Main | October 2007 »

September 26, 2007

System Dynamics Modeling Interest Meeting

This looks like it might be very relevant to the concepts we are discussing in class. I'll be attending.

The Center for Science Technology and Public Policy at the Humphrey Institute and the BioBusiness Alliance of Minnesota are holding a meeting to discuss System Dynamics modeling at the University of Minnesota.

Scott Johnson of BP, an expert in System Dynamics (SD) modeling, is the featured speaker. (Please see Scott Johnson’s biography below). He will give an introduction to SD modeling and be available for questions. In addition, we plan to discuss how SD can be used in public policy generally, in Science and Technology policy specifically and in environmental analysis. We will also discuss the possibility of forming a MN SD interest group.

All U of M faculty, staff and students, as well as outside guests, are welcome to attend. Please feel free to forward this invitation on to others at the U of M or elsewhere who might be interested.

Date: Thursday, October 18th
Time: 4:00 to 6:00 p.m.
Location: Wilkins Room 215, Hubert H. Humphrey Institute of Public Affairs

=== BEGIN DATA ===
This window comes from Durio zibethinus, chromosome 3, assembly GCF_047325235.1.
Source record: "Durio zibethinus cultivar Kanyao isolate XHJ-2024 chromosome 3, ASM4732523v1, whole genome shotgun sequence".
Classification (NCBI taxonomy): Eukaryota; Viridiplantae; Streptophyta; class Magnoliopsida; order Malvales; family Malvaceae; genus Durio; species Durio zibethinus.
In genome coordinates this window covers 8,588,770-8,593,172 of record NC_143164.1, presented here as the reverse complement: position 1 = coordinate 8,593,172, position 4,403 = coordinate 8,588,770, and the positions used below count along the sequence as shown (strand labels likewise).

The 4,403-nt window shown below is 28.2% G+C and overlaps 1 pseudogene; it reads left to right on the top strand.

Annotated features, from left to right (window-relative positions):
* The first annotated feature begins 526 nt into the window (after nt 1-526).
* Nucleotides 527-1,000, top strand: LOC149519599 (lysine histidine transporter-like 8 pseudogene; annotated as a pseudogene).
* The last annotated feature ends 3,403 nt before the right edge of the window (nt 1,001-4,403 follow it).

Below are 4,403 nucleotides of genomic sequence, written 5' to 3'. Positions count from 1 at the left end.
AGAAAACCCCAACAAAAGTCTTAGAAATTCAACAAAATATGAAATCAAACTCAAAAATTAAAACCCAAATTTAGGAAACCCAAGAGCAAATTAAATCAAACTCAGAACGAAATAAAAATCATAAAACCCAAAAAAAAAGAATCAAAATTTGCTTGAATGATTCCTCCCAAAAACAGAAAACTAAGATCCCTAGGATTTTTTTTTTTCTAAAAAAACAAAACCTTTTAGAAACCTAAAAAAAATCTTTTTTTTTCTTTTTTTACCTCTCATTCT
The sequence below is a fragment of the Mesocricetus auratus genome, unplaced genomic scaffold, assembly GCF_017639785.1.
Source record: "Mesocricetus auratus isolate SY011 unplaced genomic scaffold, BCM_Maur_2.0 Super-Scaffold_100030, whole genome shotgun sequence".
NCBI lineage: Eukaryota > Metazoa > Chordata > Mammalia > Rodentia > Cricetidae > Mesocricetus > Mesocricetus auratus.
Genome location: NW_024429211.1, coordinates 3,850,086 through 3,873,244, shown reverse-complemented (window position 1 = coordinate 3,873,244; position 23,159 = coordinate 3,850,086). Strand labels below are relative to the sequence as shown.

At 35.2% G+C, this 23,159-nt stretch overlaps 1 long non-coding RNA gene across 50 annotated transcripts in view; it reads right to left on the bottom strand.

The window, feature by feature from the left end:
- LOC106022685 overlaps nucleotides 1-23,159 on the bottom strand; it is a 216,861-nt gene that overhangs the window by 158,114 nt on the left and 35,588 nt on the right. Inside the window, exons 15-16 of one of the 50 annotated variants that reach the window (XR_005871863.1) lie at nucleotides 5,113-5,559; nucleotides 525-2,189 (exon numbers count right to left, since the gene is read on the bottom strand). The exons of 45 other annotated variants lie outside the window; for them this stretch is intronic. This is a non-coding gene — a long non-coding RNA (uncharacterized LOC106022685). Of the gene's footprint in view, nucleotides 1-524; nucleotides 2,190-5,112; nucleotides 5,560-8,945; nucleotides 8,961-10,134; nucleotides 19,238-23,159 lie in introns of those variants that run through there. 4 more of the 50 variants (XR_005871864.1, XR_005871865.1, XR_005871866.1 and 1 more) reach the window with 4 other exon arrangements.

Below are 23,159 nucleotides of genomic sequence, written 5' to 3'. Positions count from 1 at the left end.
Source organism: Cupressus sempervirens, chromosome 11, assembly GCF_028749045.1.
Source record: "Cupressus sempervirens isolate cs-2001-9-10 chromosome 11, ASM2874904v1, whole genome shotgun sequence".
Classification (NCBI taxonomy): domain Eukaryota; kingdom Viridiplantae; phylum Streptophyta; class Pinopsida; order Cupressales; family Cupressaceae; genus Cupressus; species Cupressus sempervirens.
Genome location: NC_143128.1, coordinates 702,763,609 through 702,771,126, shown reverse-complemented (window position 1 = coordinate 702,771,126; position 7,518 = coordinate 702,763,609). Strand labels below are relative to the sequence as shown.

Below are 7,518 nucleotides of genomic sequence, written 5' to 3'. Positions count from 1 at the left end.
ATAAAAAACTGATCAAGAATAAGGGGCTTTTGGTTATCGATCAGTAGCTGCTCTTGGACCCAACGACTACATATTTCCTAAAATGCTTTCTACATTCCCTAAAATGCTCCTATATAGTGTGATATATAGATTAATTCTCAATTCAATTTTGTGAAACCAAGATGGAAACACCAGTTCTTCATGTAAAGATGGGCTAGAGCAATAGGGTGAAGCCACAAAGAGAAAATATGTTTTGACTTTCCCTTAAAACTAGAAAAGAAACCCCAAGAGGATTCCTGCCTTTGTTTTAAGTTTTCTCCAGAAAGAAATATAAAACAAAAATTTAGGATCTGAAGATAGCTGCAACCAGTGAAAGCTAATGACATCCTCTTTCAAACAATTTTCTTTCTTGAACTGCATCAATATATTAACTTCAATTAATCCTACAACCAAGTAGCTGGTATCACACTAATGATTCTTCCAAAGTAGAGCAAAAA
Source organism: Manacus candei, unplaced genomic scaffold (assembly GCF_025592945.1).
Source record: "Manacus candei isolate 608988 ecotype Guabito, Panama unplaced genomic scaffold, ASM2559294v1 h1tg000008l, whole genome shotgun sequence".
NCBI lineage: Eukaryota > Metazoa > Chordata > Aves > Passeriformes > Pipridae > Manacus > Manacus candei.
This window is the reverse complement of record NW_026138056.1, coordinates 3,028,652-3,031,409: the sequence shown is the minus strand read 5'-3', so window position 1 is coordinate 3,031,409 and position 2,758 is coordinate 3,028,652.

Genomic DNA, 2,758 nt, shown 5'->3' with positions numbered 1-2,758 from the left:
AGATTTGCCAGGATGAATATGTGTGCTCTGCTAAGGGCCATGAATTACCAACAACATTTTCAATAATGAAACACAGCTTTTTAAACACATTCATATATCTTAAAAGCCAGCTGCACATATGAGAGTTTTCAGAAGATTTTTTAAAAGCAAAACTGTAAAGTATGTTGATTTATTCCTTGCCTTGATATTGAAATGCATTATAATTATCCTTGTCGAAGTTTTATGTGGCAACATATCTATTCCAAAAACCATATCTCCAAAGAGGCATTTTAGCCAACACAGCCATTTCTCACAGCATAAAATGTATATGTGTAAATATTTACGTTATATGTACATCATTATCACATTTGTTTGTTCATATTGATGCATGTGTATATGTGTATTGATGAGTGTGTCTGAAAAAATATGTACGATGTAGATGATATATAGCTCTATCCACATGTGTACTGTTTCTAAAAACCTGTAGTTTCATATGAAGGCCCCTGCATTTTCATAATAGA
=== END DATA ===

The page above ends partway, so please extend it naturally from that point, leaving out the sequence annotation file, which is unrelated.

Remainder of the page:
Please RSVP to Mahri Monson at monso192@umn.edu, and contact her with any questions.

Below are some relevant documents that came with the email.
System Dynamics and the Lessons of 35 years

The potential of system dynamics: A new era of strategic planning?

...some Java applets related to the readings

Here are some cute web-based applets that illustrate some aspects of the readings:

John Conway's Game of Life
http://www.bitstorm.org/gameoflife/

Boids
http://www.red3d.com/cwr/boids/

The Mandelbrot Set
http://www.softlab.ece.ntua.gr/miscellaneous/mandel/mandel.html

*Note that you can only go so deep in the mandelbrot in this simulation. This is because the computer can only represent the data to a finite number of decimal places.

Cheers,

Jeremy

First entry

Together we will explore the capabilities of this system -- discovering what it can and what it cannot do. Since you are reading this, you have passed the first hurdle.